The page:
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Currently i am in a process of developing a application which can work in a multi threaded mode. As part of testing on my local machine (Intel Core I5) i tested with 4 threads. But now want to release the code for intense(regression) testing, so there any hard rule by which we can decide the number of threads to be created for processing.

I am not using any web or App server, instead i have written my logic to receive the request and then process it. Now During the processing, i receive the request on main Thread, and then i submit the call to ExecuterService where i need to decide the number of threads, then i process the request and each thread is again capable of returning the response.

I need to configure an optimum number of thread. I am trying to deploy my application on 16-Core, with 40GB Memory linux machine.

Thanks

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possible duplicate of How many threads should I use in my Java program? –  Robin Oct 19 '11 at 18:26
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3 Answers

up vote 2 down vote accepted

In theory, the optimal number of threads is equal to the number of cores in your machine. In practice, many operations are waiting for memory, IO, network or disk.

Try to execute only a single thread. If the CPU core load is 25% - you can try to create (4 x the number of cores in your machine) threads.

Note that increasing the number of threads will effect the time each thread will wait for network/disk/memory/IO, so it is somewhat more complex.

The best thing you can do is benchmark: Measure how much time it would take to complete 1,000,000 simulated requests - given different number of threads.

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I would say your opening sentence is wrong, but the rest is pretty good advice. –  Robin Oct 19 '11 at 18:20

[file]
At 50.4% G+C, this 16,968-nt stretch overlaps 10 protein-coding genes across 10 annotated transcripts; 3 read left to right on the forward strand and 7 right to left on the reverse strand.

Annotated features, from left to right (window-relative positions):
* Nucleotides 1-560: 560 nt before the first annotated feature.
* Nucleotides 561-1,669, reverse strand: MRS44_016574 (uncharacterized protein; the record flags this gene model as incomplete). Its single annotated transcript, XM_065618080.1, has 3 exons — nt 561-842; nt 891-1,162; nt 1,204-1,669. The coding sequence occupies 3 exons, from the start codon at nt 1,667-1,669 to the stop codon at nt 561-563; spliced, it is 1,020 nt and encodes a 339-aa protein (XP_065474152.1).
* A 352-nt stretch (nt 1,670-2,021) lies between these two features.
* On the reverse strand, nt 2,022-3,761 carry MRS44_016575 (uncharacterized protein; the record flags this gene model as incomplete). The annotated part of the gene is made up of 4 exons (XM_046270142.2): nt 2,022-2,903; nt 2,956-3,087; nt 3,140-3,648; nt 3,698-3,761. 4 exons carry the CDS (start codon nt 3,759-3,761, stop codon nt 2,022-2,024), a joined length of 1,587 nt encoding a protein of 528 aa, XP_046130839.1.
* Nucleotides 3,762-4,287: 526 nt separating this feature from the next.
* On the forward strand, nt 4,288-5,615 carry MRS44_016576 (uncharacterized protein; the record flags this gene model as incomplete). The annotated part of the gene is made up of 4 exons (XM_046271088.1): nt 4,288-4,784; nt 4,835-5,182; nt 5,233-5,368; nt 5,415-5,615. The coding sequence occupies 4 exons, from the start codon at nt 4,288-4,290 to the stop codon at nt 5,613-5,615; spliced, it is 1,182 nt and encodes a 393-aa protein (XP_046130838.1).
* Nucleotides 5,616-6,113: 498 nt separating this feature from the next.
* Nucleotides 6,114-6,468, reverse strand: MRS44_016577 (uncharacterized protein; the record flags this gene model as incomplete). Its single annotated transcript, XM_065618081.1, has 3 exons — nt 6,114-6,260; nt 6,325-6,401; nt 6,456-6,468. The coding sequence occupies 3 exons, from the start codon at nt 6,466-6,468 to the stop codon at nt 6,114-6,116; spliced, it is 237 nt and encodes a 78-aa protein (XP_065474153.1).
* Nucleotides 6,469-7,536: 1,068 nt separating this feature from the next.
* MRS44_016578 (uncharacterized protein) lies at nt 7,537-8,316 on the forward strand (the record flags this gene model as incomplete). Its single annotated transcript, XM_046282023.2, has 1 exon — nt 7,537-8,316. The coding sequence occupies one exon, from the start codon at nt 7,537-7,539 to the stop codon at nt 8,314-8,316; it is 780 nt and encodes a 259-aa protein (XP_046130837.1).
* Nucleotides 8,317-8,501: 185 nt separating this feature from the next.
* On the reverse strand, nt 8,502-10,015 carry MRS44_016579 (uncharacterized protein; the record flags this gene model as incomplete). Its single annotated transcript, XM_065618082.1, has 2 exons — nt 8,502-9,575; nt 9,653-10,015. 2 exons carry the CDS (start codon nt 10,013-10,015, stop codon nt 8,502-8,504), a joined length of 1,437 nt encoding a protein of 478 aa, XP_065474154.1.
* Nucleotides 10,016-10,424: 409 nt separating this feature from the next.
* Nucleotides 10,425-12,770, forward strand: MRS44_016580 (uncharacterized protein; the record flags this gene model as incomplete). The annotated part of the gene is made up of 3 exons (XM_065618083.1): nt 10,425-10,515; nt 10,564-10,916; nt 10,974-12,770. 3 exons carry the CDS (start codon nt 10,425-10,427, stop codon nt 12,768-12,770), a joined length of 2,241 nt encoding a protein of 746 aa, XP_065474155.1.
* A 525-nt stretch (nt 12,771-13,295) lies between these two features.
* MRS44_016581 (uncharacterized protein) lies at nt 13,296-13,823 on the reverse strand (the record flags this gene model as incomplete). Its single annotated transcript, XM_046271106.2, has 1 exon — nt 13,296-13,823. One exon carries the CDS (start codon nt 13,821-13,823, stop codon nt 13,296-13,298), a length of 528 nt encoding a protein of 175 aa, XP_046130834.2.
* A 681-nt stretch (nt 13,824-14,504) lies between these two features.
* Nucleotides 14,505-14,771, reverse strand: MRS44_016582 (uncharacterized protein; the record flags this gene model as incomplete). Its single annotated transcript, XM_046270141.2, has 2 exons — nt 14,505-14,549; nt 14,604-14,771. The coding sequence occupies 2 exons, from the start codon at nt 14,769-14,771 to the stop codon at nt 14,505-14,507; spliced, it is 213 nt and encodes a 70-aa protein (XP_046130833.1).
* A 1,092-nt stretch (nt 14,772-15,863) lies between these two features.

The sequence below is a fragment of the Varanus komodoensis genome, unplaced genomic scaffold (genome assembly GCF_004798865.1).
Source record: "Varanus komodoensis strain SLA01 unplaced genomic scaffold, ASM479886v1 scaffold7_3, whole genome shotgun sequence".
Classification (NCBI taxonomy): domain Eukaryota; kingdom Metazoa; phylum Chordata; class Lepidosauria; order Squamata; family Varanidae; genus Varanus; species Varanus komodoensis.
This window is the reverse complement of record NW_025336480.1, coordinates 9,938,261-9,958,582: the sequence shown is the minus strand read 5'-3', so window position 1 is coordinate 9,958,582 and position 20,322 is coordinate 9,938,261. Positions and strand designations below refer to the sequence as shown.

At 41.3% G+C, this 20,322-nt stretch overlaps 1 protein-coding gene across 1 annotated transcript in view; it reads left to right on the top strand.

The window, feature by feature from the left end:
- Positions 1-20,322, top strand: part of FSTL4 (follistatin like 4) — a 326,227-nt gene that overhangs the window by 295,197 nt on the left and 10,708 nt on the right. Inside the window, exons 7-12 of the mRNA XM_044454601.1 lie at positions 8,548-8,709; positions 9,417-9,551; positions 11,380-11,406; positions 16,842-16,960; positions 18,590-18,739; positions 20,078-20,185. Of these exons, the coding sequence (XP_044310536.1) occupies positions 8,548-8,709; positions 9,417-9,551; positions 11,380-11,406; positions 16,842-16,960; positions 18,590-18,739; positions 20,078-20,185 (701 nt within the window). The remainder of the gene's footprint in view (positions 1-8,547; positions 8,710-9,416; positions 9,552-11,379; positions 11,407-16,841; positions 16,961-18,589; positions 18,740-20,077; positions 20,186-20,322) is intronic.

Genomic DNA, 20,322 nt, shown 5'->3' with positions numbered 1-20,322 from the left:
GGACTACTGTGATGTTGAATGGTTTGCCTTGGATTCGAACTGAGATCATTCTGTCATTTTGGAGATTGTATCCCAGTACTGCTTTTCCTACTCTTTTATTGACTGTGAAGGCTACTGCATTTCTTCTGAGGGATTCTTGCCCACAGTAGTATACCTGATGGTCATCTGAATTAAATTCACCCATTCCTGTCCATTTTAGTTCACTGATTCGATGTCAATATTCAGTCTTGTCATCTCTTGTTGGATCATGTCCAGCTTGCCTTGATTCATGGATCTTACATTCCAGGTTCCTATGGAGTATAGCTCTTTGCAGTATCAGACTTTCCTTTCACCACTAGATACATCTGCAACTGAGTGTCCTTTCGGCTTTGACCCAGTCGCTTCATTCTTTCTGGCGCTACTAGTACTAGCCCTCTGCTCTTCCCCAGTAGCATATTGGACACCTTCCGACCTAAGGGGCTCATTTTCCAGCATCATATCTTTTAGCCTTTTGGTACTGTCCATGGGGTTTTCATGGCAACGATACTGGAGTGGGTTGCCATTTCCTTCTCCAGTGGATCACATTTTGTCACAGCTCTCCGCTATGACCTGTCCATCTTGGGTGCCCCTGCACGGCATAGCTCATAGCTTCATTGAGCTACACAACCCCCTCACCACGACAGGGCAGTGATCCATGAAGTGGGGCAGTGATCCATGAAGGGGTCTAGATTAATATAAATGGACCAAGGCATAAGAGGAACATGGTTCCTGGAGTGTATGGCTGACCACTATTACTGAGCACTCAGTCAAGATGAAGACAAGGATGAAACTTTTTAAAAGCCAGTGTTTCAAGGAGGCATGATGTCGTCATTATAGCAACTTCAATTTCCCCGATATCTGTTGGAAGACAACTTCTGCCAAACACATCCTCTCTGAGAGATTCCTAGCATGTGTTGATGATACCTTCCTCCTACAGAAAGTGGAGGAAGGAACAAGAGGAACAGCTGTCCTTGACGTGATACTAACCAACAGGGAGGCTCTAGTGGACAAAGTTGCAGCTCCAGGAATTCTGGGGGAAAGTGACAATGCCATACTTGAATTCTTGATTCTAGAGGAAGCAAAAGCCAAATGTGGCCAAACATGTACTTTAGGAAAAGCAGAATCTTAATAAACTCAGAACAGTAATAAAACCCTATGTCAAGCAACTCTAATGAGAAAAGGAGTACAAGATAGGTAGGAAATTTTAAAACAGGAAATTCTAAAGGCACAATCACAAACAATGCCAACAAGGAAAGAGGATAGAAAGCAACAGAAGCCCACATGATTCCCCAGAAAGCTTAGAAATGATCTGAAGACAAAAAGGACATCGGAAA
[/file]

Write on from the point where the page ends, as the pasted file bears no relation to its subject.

@Robin: why do you think it is wrong? –  Lior Kogan Oct 19 '11 at 18:22
    
For cpu intensive tasks it is actually number of CPUs+1 –  Cratylus Oct 19 '11 at 18:38
    
This calculation is ok for threads that are busy all the time. But if you have e.g. an application communicating over the internet, that often waits for a response you can use more threads. –  Stephan Oct 20 '11 at 11:13
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The maximum number of threads for an application can not be extracted via some well defined formula but it depends on the nature of your various tasks and your target environment.

  • If your tasks are CPU intensive then, if you spawn too many threads the performance will degenerate as most of the time will be spend in context switching.
    For compute intensive tasks a general formula is Ncpus+1. You can determine the number of CPUs using Runtime.availableProcessors

  • If your tasks are I/O intensive then most of the time you can use a much larger number of threads since, due to the fact that the threads are spending so much time in blocking tasks, all of the threads will be schedulable.

So taking these 2 into account you should estimate the compute-time vs waiting-time via a profiler or other similar tool.

You can try your benchmarks with various sizes until your estimate the optimal for your case.

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Depends on how cpu intensive your tasks are. But still you can assign one task to one core. So at the least you can go about creating as many threads as number of cores. That said, things may slow down depending on

  • Your code doing lots of I/O.
  • Lots of network I/O
  • other CPU intensive tasks

If you create too many threads, there will be lots of time wasted in context switching. Unless you can come to a benchmark based on your own tests, go with threads=number of cores.

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